It was in April 2016 at bauma, the world’s biggest construction equipment trade fair, that DEUTZ unveiled its latest engines. In addition to the already well-established ‘Stage V ready’ product range, we presented in particular the new TCD 2.2 diesel and gas engines as well as the new gas variant of our tried-and-trusted TCD 2.9.

DEUTZ’s TCD 5.0 engine.

The new TCD 2.2 – a 2.2 litre cubic capacity engine, as the name suggests – is a three-cylinder variant of the successful four-cylinder TCD 2.9 engine; it generates up to 55 kW. Both engines are available as diesel or liquefied petroleum gas (also known as LPG or fuel gas) versions; this represents a first within the DEUTZ product range, which otherwise runs on diesel. The G 2.2 and 2.9 gas variants generate up to 42 and 55 kW respectively. Their size and design is the same as their self-igniting counterparts. This results in a high proportion of common components, with corresponding advantages for customers as regards servicing and obtaining spares. The gas variants are of particular interest for the material handling and compact construction equipment sectors. Not needing sophisticated exhaust aftertreatment, they are also particularly well suited for use in enclosed buildings, as liquid gas produces far fewer emissions than diesel. These engines need only a three-way catalytic converter to meet EU Stage V, and thus offer an alternative and provide our customers with additional flexibility. The TCD 2.2 and the gas variants will go into series production in 2019 in good time for the EU Stage V emissions standard, which will apply by then.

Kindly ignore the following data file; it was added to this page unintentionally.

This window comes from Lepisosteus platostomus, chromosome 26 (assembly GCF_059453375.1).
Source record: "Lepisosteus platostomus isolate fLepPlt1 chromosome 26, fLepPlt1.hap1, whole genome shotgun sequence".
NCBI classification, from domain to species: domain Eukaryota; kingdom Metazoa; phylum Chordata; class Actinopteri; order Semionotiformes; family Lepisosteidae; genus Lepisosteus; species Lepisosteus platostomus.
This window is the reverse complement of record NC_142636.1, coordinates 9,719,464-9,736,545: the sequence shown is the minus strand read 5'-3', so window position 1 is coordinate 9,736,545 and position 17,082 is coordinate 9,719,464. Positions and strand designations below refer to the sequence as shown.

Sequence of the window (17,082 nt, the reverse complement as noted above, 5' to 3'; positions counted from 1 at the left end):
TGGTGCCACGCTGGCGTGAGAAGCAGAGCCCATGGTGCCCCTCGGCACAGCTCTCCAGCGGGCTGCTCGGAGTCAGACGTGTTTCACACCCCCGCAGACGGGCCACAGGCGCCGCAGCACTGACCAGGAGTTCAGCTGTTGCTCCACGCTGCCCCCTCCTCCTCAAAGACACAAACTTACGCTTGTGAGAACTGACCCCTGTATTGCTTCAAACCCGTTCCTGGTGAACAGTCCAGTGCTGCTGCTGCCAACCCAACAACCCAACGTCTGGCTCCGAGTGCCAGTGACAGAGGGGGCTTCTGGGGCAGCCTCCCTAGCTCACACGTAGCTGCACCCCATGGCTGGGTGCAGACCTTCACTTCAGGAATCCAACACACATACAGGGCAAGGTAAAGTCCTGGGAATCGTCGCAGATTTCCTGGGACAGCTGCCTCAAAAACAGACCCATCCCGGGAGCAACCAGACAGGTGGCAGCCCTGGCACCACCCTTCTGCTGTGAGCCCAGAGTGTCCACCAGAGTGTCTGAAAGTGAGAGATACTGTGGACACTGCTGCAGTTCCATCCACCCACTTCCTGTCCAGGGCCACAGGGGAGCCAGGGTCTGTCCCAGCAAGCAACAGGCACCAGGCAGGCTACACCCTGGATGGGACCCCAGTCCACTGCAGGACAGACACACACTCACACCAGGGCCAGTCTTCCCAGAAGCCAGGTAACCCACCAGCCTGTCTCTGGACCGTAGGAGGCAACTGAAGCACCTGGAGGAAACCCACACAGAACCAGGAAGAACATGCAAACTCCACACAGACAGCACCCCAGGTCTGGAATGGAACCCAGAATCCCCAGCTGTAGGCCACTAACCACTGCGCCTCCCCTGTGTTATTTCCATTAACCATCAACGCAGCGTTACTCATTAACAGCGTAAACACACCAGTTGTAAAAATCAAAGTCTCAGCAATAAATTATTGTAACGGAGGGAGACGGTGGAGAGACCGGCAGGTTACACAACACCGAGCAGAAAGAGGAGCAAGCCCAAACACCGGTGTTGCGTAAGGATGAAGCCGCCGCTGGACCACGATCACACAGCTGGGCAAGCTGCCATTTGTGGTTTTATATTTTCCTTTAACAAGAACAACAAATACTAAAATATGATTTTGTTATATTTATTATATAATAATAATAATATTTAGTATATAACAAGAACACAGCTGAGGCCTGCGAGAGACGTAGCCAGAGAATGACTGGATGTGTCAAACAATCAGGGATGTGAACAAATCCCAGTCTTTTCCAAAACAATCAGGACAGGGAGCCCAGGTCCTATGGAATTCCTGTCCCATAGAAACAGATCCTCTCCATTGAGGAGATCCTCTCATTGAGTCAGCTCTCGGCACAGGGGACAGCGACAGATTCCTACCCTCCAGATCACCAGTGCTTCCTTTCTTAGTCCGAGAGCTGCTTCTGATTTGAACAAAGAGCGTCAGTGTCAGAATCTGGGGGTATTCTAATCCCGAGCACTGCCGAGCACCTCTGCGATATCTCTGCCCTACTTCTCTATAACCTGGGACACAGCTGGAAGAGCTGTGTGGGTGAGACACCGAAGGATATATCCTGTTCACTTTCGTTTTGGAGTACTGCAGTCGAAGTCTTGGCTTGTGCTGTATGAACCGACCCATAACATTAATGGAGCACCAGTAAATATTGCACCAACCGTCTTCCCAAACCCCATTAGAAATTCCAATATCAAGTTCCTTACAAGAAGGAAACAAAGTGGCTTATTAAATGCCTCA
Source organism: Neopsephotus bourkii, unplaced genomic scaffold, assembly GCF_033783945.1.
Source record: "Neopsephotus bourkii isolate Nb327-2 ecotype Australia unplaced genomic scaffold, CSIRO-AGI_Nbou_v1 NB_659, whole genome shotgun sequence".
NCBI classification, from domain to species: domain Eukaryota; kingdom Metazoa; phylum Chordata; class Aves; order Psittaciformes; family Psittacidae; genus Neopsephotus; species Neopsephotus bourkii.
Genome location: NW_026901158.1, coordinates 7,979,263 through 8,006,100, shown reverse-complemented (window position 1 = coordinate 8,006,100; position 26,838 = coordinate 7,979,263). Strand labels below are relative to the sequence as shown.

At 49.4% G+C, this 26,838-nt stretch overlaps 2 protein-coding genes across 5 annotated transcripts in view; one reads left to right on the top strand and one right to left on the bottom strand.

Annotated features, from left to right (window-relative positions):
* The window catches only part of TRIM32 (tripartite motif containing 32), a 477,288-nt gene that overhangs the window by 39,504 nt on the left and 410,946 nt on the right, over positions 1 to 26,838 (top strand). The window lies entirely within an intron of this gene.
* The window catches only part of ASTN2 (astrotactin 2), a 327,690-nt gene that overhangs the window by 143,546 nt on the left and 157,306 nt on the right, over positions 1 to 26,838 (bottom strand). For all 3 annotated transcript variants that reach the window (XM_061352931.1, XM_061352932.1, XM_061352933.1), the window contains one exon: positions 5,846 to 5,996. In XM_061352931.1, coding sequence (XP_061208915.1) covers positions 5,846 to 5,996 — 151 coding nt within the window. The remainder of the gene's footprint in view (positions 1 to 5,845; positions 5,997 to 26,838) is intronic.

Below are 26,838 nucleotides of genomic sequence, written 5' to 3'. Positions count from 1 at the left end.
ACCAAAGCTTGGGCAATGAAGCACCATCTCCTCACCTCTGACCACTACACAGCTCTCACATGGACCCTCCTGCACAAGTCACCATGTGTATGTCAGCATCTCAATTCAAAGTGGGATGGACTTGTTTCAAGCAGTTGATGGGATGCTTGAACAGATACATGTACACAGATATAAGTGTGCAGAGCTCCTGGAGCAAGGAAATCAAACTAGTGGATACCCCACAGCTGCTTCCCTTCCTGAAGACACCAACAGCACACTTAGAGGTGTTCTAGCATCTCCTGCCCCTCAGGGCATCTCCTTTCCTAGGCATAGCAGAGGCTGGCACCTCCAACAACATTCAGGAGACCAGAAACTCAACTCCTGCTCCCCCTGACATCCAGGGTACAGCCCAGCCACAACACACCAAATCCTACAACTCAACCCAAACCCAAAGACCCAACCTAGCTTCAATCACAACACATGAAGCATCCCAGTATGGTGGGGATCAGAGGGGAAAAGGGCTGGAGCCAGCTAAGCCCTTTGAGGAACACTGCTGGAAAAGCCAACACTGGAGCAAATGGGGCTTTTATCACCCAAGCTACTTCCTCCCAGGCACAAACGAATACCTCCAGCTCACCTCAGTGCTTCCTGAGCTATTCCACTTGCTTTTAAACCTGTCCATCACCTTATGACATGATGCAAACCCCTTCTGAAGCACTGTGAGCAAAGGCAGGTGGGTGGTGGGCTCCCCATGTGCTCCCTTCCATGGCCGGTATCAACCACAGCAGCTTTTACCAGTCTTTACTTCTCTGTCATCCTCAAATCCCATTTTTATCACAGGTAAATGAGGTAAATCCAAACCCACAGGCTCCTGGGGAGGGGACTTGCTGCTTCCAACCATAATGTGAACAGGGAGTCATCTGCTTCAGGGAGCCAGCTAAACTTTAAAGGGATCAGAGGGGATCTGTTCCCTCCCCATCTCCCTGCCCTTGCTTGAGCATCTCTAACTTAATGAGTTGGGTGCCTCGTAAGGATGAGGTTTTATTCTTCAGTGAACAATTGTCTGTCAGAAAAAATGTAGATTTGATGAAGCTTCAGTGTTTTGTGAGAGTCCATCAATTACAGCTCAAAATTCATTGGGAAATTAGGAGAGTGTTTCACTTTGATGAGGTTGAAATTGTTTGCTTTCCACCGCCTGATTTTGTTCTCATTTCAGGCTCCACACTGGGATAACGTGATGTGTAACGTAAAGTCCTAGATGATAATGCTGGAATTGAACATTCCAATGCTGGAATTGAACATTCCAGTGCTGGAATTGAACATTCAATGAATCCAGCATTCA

Gas engines are nothing new for DEUTZ; the very first DEUTZ engine, the 1867 atmospheric gas-powered engine, was of this design. And gas was also the fuel for the first four-stroke engine – the Ottomotor – developed in 1876 by the founder of DEUTZ, Nicolaus August Otto.

The DEUTZ stand at the 2016 bauma trade fair in Munich.

The TCD 5.0, which we also presented at bauma 2016, represents a completely new development. This 5 litre cubic capacity four-cylinder engine is being developed to meet the imminent EU Stage V emissions standard and will enhance our product portfolio in the 100 to 150 kW power range. A modular design has been used to treat emissions from this engine; this permits so-called ‘emission downgrades’ to the same basic engine by doing away with certain exhaust aftertreatment components. This is an important aspect for our installation customers, who export equipment fitted with our engines throughout the world. Due to its compact design, the new 5 litre engine can even be installed as a ‘drop-in solution’ in the installation space of a DEUTZ TCD 4.1. The TCD 5.0, which will go into series production from 2019, can be used both for industrial and agricultural applications.